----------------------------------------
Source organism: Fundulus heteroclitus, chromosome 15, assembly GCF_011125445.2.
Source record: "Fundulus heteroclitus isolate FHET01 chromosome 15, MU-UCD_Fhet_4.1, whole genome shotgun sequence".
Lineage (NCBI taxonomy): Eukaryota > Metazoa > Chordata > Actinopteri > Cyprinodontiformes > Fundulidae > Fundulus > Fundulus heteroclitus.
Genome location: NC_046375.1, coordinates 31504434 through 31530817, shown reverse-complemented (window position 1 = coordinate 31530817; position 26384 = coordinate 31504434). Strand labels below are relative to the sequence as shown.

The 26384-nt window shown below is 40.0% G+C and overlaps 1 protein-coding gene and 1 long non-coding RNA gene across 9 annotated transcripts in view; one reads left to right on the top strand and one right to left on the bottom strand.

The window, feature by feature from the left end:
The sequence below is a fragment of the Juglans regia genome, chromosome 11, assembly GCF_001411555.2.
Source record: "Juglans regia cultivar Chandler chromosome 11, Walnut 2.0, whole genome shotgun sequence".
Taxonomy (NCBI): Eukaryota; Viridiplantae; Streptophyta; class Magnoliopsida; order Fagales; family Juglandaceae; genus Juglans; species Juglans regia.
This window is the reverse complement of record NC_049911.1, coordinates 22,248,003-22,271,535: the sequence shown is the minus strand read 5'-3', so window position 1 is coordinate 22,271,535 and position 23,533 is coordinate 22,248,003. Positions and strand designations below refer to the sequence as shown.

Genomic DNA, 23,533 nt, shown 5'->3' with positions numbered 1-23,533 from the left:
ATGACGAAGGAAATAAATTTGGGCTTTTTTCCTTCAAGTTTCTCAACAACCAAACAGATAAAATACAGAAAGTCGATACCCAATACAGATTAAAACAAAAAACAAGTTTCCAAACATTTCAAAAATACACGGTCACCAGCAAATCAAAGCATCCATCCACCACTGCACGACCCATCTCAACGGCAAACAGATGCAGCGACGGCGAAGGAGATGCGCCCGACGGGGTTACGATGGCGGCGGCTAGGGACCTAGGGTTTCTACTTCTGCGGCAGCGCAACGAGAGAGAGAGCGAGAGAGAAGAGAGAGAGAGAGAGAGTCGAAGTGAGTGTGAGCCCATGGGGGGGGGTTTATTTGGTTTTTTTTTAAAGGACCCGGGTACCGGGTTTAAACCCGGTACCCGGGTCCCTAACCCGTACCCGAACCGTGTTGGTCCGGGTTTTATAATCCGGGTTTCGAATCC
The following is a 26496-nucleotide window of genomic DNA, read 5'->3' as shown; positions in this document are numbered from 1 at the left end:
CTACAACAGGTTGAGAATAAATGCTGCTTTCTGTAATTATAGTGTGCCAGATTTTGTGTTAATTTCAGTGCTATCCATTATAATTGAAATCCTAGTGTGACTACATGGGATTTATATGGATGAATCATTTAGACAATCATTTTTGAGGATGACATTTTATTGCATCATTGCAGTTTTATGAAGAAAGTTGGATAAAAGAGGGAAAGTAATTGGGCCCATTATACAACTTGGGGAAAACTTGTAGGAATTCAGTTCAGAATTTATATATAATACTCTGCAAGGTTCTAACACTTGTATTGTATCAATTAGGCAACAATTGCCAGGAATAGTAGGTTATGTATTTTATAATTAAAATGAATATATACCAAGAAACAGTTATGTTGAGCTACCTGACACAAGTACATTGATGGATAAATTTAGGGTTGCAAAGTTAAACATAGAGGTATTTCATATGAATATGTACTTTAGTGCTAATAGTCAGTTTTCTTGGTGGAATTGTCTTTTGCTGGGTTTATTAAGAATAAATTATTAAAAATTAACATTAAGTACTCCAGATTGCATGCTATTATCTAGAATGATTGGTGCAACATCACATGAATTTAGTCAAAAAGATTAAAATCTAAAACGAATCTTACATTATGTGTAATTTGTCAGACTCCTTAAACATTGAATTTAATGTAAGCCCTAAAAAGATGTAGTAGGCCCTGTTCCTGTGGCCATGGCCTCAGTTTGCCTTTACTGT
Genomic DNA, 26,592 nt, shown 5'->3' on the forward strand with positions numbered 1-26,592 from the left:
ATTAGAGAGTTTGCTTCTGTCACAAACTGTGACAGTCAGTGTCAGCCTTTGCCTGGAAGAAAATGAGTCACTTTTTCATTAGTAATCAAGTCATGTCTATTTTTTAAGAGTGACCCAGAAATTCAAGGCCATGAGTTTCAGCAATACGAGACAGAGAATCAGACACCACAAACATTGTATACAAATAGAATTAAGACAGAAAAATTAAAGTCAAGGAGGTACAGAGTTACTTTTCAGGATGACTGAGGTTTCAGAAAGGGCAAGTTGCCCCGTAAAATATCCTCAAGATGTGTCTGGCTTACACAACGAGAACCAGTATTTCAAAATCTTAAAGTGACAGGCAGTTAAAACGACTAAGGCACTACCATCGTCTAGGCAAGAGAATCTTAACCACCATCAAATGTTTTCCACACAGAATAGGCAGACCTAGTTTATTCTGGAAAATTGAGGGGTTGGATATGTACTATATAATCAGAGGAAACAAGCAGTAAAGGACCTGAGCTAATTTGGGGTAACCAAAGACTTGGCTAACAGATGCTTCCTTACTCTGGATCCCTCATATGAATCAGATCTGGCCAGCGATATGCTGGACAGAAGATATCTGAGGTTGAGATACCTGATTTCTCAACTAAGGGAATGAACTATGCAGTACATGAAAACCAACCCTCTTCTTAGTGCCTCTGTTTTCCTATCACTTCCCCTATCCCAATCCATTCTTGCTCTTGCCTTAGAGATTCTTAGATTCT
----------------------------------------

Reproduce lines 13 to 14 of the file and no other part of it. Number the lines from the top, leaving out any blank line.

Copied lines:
The following is a 26496-nucleotide window of genomic DNA, read 5'->3' as shown; positions in this document are numbered from 1 at the left end:
CTACAACAGGTTGAGAATAAATGCTGCTTTCTGTAATTATAGTGTGCCAGATTTTGTGTTAATTTCAGTGCTATCCATTATAATTGAAATCCTAGTGTGACTACATGGGATTTATATGGATGAATCATTTAGACAATCATTTTTGAGGATGACATTTTATTGCATCATTGCAGTTTTATGAAGAAAGTTGGATAAAAGAGGGAAAGTAATTGGGCCCATTATACAACTTGGGGAAAACTTGTAGGAATTCAGTTCAGAATTTATATATAATACTCTGCAAGGTTCTAACACTTGTATTGTATCAATTAGGCAACAATTGCCAGGAATAGTAGGTTATGTATTTTATAATTAAAATGAATATATACCAAGAAACAGTTATGTTGAGCTACCTGACACAAGTACATTGATGGATAAATTTAGGGTTGCAAAGTTAAACATAGAGGTATTTCATATGAATATGTACTTTAGTGCTAATAGTCAGTTTTCTTGGTGGAATTGTCTTTTGCTGGGTTTATTAAGAATAAATTATTAAAAATTAACATTAAGTACTCCAGATTGCATGCTATTATCTAGAATGATTGGTGCAACATCACATGAATTTAGTCAAAAAGATTAAAATCTAAAACGAATCTTACATTATGTGTAATTTGTCAGACTCCTTAAACATTGAATTTAATGTAAGCCCTAAAAAGATGTAGTAGGCCCTGTTCCTGTGGCCATGGCCTCAGTTTGCCTTTACTGT